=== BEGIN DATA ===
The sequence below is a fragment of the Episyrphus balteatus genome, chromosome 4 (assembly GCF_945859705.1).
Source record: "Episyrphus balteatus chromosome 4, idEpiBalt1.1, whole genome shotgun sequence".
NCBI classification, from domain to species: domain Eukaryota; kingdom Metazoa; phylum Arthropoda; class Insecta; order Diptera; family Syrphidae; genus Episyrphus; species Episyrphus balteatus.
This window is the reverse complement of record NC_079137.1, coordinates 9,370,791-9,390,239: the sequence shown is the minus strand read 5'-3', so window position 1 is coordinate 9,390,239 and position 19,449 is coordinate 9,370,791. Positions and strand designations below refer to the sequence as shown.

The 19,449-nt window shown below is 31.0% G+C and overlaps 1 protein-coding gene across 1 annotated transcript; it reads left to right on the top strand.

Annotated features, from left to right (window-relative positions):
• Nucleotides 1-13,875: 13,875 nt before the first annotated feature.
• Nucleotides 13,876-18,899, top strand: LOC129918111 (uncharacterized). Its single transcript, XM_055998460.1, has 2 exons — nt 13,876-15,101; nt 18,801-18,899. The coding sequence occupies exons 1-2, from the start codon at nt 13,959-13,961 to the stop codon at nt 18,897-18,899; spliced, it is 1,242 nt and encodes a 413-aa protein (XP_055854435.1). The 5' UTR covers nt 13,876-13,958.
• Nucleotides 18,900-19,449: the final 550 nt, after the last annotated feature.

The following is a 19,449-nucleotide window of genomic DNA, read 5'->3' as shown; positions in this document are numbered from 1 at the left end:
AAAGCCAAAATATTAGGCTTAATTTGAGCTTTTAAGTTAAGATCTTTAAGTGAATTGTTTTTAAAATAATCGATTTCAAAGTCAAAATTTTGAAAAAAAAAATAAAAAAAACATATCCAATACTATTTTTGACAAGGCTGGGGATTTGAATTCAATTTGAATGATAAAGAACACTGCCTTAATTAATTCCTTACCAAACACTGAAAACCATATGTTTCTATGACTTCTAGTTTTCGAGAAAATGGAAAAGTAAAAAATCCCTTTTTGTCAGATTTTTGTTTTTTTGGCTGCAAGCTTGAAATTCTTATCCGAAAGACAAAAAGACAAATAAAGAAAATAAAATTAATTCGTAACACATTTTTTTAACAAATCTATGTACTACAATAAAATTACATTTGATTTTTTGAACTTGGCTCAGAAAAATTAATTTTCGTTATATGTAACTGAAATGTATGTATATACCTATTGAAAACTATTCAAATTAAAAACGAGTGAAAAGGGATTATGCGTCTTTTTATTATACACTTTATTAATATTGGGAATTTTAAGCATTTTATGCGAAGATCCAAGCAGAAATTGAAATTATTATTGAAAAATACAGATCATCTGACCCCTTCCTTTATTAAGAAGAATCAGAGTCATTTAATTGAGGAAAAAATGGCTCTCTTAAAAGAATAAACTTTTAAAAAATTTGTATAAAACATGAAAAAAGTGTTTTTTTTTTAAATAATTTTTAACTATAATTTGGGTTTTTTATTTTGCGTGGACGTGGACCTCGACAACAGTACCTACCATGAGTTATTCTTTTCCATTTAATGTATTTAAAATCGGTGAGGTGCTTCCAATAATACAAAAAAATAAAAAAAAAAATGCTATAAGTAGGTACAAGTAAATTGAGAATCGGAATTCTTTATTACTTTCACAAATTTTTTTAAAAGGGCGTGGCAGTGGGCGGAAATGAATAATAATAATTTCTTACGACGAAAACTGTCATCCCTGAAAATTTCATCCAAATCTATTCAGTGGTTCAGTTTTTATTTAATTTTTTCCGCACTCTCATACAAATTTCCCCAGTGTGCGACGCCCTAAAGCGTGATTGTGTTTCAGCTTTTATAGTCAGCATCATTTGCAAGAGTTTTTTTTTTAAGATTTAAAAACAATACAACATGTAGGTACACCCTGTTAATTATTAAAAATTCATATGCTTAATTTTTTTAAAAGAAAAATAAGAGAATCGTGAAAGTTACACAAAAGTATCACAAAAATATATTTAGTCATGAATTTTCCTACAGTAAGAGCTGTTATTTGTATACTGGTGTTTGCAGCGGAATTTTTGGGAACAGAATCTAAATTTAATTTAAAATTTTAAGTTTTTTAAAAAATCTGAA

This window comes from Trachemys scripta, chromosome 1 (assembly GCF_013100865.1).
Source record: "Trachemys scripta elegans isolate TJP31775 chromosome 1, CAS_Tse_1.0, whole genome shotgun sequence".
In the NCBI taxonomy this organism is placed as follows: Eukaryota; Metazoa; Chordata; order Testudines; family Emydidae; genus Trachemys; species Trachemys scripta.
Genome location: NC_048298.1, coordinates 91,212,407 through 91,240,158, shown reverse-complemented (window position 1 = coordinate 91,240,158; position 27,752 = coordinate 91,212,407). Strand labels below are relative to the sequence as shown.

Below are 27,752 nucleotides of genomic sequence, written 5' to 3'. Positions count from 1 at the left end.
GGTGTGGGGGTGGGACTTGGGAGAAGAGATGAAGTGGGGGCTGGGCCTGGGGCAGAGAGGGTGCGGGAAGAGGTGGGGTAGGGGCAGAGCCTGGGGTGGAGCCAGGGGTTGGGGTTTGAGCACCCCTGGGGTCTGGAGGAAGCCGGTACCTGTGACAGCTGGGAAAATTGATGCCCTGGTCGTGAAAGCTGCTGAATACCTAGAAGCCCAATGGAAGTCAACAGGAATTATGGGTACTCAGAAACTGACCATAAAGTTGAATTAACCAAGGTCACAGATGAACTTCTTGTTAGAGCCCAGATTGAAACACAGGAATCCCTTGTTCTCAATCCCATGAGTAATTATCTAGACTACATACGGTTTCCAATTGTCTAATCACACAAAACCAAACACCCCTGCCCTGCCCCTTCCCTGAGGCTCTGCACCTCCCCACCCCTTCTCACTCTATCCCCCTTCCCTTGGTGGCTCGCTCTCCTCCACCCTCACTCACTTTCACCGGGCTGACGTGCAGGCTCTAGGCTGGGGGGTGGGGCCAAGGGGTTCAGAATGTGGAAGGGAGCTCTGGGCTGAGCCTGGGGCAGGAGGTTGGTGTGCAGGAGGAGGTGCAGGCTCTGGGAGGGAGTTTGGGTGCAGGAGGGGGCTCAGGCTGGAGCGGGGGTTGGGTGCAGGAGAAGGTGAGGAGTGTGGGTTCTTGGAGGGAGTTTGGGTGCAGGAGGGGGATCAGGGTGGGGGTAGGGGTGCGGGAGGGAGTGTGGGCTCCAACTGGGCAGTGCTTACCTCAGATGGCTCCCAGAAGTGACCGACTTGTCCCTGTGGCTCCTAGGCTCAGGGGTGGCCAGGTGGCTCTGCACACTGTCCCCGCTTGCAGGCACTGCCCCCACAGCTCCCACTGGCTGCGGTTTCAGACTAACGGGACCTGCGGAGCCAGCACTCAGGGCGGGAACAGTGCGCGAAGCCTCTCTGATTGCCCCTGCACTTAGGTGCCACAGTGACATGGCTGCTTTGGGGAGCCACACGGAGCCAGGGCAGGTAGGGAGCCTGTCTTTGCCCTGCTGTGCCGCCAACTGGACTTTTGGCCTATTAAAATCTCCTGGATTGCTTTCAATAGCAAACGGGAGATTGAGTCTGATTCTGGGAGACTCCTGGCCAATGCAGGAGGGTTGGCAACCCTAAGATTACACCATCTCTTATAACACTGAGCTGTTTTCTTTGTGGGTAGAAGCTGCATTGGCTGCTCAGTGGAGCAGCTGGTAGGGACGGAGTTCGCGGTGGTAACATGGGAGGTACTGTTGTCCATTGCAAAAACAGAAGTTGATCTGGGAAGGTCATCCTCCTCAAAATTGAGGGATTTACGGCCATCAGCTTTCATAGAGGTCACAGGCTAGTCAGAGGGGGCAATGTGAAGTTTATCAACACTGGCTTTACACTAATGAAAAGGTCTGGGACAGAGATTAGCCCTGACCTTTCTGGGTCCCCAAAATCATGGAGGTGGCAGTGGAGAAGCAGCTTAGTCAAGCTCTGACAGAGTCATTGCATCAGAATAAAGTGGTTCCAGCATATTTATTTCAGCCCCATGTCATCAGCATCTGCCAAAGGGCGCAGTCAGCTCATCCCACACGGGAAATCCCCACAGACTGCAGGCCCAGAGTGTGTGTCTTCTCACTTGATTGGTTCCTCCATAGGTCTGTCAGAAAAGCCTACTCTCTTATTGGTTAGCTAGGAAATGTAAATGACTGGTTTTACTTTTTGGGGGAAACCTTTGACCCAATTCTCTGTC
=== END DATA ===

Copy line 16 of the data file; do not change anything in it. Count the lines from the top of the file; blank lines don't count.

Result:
Below are 27,752 nucleotides of genomic sequence, written 5' to 3'. Positions count from 1 at the left end.